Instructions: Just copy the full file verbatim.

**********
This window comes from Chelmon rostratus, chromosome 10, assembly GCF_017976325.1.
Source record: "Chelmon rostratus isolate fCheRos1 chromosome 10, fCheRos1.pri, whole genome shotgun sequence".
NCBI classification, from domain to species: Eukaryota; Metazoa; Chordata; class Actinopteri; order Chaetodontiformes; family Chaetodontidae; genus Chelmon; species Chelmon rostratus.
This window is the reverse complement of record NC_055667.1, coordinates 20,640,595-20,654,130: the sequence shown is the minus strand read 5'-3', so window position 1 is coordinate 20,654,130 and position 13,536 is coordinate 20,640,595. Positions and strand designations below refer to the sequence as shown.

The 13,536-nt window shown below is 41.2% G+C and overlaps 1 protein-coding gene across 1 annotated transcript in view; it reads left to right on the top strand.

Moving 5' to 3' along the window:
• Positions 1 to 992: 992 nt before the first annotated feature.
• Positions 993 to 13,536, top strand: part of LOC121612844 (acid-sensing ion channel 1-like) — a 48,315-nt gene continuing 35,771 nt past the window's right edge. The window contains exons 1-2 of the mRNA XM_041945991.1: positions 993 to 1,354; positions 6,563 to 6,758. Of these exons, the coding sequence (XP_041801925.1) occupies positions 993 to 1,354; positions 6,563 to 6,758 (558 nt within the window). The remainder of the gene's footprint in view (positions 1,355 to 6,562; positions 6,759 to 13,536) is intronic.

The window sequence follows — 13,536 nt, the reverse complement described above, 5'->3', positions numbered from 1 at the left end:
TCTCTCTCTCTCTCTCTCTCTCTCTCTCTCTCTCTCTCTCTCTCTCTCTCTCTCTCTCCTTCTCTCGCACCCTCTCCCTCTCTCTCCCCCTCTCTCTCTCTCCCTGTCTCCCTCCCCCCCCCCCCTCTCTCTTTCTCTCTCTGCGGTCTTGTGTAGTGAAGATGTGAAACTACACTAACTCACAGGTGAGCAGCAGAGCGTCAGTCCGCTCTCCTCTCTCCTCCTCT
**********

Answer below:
This window comes from Chelmon rostratus, chromosome 10, assembly GCF_017976325.1.
Source record: "Chelmon rostratus isolate fCheRos1 chromosome 10, fCheRos1.pri, whole genome shotgun sequence".
NCBI classification, from domain to species: Eukaryota; Metazoa; Chordata; class Actinopteri; order Chaetodontiformes; family Chaetodontidae; genus Chelmon; species Chelmon rostratus.
This window is the reverse complement of record NC_055667.1, coordinates 20,640,595-20,654,130: the sequence shown is the minus strand read 5'-3', so window position 1 is coordinate 20,654,130 and position 13,536 is coordinate 20,640,595. Positions and strand designations below refer to the sequence as shown.

The 13,536-nt window shown below is 41.2% G+C and overlaps 1 protein-coding gene across 1 annotated transcript in view; it reads left to right on the top strand.

Moving 5' to 3' along the window:
• Positions 1 to 992: 992 nt before the first annotated feature.
• Positions 993 to 13,536, top strand: part of LOC121612844 (acid-sensing ion channel 1-like) — a 48,315-nt gene continuing 35,771 nt past the window's right edge. The window contains exons 1-2 of the mRNA XM_041945991.1: positions 993 to 1,354; positions 6,563 to 6,758. Of these exons, the coding sequence (XP_041801925.1) occupies positions 993 to 1,354; positions 6,563 to 6,758 (558 nt within the window). The remainder of the gene's footprint in view (positions 1,355 to 6,562; positions 6,759 to 13,536) is intronic.

The window sequence follows — 13,536 nt, the reverse complement described above, 5'->3', positions numbered from 1 at the left end:
TCTCTCTCTCTCTCTCTCTCTCTCTCTCTCTCTCTCTCTCTCTCTCTCTCTCTCTCTCCTTCTCTCGCACCCTCTCCCTCTCTCTCCCCCTCTCTCTCTCTCCCTGTCTCCCTCCCCCCCCCCCCTCTCTCTTTCTCTCTCTGCGGTCTTGTGTAGTGAAGATGTGAAACTACACTAACTCACAGGTGAGCAGCAGAGCGTCAGTCCGCTCTCCTCTCTCCTCCTCT